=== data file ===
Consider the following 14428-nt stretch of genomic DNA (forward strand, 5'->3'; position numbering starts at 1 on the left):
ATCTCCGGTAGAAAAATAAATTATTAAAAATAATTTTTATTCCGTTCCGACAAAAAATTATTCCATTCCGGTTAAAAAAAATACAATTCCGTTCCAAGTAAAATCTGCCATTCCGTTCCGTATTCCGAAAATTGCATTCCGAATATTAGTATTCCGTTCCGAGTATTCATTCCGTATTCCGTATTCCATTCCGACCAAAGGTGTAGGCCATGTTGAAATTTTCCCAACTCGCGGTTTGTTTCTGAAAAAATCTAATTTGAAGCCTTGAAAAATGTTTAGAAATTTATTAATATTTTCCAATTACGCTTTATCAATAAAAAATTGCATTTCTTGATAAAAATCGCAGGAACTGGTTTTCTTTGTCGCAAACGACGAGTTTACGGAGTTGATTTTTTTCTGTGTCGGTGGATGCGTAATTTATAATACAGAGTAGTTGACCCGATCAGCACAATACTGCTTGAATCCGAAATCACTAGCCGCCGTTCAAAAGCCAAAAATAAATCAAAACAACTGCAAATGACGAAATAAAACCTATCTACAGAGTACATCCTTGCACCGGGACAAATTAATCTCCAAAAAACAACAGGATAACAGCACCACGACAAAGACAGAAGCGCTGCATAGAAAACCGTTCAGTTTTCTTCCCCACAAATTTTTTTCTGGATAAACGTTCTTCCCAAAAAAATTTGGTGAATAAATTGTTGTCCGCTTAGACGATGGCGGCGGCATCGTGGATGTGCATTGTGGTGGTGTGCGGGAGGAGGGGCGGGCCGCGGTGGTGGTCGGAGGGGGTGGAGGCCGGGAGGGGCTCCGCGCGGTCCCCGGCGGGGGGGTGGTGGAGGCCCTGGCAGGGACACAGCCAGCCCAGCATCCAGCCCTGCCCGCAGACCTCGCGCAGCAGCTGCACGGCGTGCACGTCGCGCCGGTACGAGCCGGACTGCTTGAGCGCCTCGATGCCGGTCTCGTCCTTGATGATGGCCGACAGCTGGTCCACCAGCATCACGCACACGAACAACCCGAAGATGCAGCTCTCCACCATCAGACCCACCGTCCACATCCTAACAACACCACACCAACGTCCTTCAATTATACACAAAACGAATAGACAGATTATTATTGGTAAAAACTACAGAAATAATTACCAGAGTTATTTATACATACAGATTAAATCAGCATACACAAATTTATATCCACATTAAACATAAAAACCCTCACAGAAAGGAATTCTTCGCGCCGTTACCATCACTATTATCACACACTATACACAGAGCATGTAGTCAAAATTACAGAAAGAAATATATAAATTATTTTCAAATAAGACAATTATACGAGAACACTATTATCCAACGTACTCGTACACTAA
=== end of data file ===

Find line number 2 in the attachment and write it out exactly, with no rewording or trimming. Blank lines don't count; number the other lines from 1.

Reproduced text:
ATCTCCGGTAGAAAAATAAATTATTAAAAATAATTTTTATTCCGTTCCGACAAAAAATTATTCCATTCCGGTTAAAAAAAATACAATTCCGTTCCAAGTAAAATCTGCCATTCCGTTCCGTATTCCGAAAATTGCATTCCGAATATTAGTATTCCGTTCCGAGTATTCATTCCGTATTCCGTATTCCATTCCGACCAAAGGTGTAGGCCATGTTGAAATTTTCCCAACTCGCGGTTTGTTTCTGAAAAAATCTAATTTGAAGCCTTGAAAAATGTTTAGAAATTTATTAATATTTTCCAATTACGCTTTATCAATAAAAAATTGCATTTCTTGATAAAAATCGCAGGAACTGGTTTTCTTTGTCGCAAACGACGAGTTTACGGAGTTGATTTTTTTCTGTGTCGGTGGATGCGTAATTTATAATACAGAGTAGTTGACCCGATCAGCACAATACTGCTTGAATCCGAAATCACTAGCCGCCGTTCAAAAGCCAAAAATAAATCAAAACAACTGCAAATGACGAAATAAAACCTATCTACAGAGTACATCCTTGCACCGGGACAAATTAATCTCCAAAAAACAACAGGATAACAGCACCACGACAAAGACAGAAGCGCTGCATAGAAAACCGTTCAGTTTTCTTCCCCACAAATTTTTTTCTGGATAAACGTTCTTCCCAAAAAAATTTGGTGAATAAATTGTTGTCCGCTTAGACGATGGCGGCGGCATCGTGGATGTGCATTGTGGTGGTGTGCGGGAGGAGGGGCGGGCCGCGGTGGTGGTCGGAGGGGGTGGAGGCCGGGAGGGGCTCCGCGCGGTCCCCGGCGGGGGGGTGGTGGAGGCCCTGGCAGGGACACAGCCAGCCCAGCATCCAGCCCTGCCCGCAGACCTCGCGCAGCAGCTGCACGGCGTGCACGTCGCGCCGGTACGAGCCGGACTGCTTGAGCGCCTCGATGCCGGTCTCGTCCTTGATGATGGCCGACAGCTGGTCCACCAGCATCACGCACACGAACAACCCGAAGATGCAGCTCTCCACCATCAGACCCACCGTCCACATCCTAACAACACCACACCAACGTCCTTCAATTATACACAAAACGAATAGACAGATTATTATTGGTAAAAACTACAGAAATAATTACCAGAGTTATTTATACATACAGATTAAATCAGCATACACAAATTTATATCCACATTAAACATAAAAACCCTCACAGAAAGGAATTCTTCGCGCCGTTACCATCACTATTATCACACACTATACACAGAGCATGTAGTCAAAATTACAGAAAGAAATATATAAATTATTTTCAAATAAGACAATTATACGAGAACACTATTATCCAACGTACTCGTACACTAA